Battered, beaten, torn covers and pages, pages yellowed with age, missing, coffee-stained, under-lined, marginal notes in pen or pencil, rejected/stamped by libraries from god knows where…50¢, 75¢, $1.00. Diagonally creased/turned corner-tops of a page to mark one’s place in a story that had become ours. And those of us (who were extremely lucky) had favorite used bookstores not because of the pricing or quality of stock, but because the place felt good, smelled good, welcomed us into the silence for minutes or hours, and possessed just the atmosphere we craved—to be alone with books. And, if one were really lucky, had a bookman who was always there, sort of recognized you, and who, if he was as good as the ones I was fortunate to know, (one bookman in particular that I have written about before, “Paul Romaine” in CHI TOWN), could introduce you to authors, literary movements, languages, places in the world a writer needed to know, art and artists, rare books, first editions, political philosophies, small presses, music…a man who so loved books, that when he slowly took one off the shelf, held it in his hands, carefully opened it to something he wanted to show you, you felt he was handling something ancient, rare, holy…a sacred text that held the answer to everything you needed to know.

Occasionally someone will tell me he was in a city, or another part of the country entirely, walked into a bookstore, found an old book of mine marked down to $5. At first, I wasn’t exactly sure what the message was, but in time I came to love the fact a book of mine had attained the status of ‘used’ or ‘old’—or even ‘bargain.’ And had traveled to those places! I am more than pleased to know that a used copy of one of my short story collections in on the shelf in Ferlinghetti’s City Lights Books in San Francisco. Not to mention other works in well known New York bookstores. I almost hope no one ever buys them, I’m so pleased to find a home, be marked down (sometimes ‘up’), denoted used in those locations.


Lawrence Ferlinghetti | Photo: Mark Weber

That’s a whole other life and time-frame for something you spent a good part of your own life trying to put down in words…the best words possible. The best story or poem or essay you could write to communicate what you thought was important then—and hopefully will continue to register in the minds and hearts of others, years down the road, regardless of the price of admission. You want and need your words to live. If not on the shelves, in the private libraries of families and friends and people you never met—then that vagabond book life…torn dust jackets, marked pages, books feeling and showing time… books on the road–left on planes, buses, trains, cars and trucks, the waiting rooms of dentists and doctors, books in restaurants and coffeehouses, books in bars. Books For Sale in libraries, and garage sales…just as long as the words are still there, and the meaning waiting to be delivered.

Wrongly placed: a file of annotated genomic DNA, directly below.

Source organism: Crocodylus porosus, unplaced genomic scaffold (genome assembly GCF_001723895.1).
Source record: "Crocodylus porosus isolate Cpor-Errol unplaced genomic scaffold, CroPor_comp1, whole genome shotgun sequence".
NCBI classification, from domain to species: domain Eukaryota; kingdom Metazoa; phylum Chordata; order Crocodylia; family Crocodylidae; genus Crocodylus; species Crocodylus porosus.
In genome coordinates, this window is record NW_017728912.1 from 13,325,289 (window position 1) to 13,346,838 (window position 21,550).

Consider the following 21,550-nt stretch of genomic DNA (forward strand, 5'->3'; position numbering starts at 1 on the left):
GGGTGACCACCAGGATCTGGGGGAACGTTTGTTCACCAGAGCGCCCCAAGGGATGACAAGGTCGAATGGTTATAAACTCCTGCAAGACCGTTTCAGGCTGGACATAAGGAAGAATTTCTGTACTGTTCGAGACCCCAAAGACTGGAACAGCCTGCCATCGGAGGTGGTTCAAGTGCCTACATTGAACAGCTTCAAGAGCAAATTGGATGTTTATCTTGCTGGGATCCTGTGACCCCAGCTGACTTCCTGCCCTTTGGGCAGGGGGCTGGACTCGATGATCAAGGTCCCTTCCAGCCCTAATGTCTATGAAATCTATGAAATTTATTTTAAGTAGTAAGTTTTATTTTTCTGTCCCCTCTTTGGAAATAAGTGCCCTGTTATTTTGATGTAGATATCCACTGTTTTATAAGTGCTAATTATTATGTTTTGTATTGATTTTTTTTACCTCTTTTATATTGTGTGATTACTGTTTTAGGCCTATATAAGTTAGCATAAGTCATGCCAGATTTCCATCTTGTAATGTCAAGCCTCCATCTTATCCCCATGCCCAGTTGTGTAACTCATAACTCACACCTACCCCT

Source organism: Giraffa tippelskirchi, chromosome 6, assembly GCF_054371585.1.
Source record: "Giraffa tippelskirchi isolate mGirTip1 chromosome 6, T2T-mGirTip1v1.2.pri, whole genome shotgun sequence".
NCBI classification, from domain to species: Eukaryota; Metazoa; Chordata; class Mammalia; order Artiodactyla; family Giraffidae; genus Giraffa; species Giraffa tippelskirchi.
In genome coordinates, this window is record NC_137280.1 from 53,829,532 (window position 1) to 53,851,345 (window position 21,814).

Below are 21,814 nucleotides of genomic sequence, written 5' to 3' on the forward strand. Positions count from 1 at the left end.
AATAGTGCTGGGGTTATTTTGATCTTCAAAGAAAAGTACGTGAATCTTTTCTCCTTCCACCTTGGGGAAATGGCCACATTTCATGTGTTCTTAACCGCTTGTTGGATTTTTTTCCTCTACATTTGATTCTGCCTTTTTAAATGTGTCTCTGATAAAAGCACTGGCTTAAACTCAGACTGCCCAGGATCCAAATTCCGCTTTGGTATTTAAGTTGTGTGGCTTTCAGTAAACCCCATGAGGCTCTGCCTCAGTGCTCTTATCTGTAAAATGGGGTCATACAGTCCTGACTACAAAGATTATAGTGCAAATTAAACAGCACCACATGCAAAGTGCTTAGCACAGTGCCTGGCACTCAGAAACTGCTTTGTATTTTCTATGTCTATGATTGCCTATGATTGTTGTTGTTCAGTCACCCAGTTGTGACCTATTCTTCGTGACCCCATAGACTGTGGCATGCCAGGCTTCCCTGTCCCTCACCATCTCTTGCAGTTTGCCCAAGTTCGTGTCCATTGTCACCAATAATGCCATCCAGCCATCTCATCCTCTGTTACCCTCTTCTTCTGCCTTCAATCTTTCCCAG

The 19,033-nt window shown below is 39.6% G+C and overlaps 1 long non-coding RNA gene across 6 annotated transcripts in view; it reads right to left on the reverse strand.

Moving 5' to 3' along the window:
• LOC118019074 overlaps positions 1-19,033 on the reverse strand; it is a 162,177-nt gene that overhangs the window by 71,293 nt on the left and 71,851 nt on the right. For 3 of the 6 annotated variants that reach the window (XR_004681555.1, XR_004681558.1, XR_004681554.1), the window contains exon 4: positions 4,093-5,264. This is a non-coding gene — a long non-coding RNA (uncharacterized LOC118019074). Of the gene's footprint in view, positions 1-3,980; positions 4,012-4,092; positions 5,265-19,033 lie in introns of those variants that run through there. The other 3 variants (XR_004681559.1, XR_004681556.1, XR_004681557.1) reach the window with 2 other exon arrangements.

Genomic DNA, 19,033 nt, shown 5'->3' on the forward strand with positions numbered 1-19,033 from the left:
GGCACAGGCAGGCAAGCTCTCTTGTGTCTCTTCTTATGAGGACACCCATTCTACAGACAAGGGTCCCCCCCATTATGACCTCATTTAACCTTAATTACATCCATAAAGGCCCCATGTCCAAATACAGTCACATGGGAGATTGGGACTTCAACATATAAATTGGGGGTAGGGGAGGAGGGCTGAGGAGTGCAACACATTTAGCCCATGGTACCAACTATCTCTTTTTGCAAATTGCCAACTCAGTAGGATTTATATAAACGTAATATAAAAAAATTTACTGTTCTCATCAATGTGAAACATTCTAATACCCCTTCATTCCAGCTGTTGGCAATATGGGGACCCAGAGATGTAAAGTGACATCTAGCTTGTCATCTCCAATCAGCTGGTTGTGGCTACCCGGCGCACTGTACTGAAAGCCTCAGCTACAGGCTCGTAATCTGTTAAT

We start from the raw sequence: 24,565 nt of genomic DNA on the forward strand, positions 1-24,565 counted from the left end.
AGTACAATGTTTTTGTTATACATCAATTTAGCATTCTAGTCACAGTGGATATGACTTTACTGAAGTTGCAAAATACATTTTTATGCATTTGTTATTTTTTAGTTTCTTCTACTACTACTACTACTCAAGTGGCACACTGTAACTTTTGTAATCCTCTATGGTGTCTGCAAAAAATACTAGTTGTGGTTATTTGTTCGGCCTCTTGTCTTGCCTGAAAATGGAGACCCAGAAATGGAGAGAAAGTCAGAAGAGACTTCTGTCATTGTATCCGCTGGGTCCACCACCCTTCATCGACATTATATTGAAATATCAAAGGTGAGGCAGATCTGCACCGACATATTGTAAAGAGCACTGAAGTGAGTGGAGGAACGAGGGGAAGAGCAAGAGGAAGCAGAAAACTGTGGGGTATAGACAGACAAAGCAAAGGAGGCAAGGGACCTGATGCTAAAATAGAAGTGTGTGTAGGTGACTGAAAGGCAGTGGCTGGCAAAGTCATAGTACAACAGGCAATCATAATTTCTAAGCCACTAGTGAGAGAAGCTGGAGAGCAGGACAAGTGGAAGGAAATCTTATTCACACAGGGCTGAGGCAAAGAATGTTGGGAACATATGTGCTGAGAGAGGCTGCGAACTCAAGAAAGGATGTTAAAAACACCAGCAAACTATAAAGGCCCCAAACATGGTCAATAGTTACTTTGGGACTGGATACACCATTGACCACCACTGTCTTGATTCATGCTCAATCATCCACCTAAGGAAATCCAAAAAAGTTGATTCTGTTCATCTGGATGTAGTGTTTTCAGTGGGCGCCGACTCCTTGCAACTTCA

Some of you may have received a used book from me at various times in the past…some of you may still be waiting. No promises. It’s always a spur of the moment thing. I look at a book and something clicks. Yeah, this is for…so-and-so. I often buy used books at library and garage sales. Sometimes the book is one I love and in such perfect condition that I know, just know, somebody out there should have this book. Sometimes I spot a copy and immediately associate something about that book with—a writing student who once took a workshop with me; somebody in my immediate family; an established writer-friend that THIS book would be perfect for (and I know or suspect he or she has not read); a friend who loves the work of a particular author as much as I and to my knowledge has never seen this hard-to-find book; a beginning writer who needs to know this book; a woman I once shared time with and shared a writer’s work with; someone I just met who expressed an interest in the material, ideas found in the book I am presently holding in my hand—yes, this is the right book for him/her.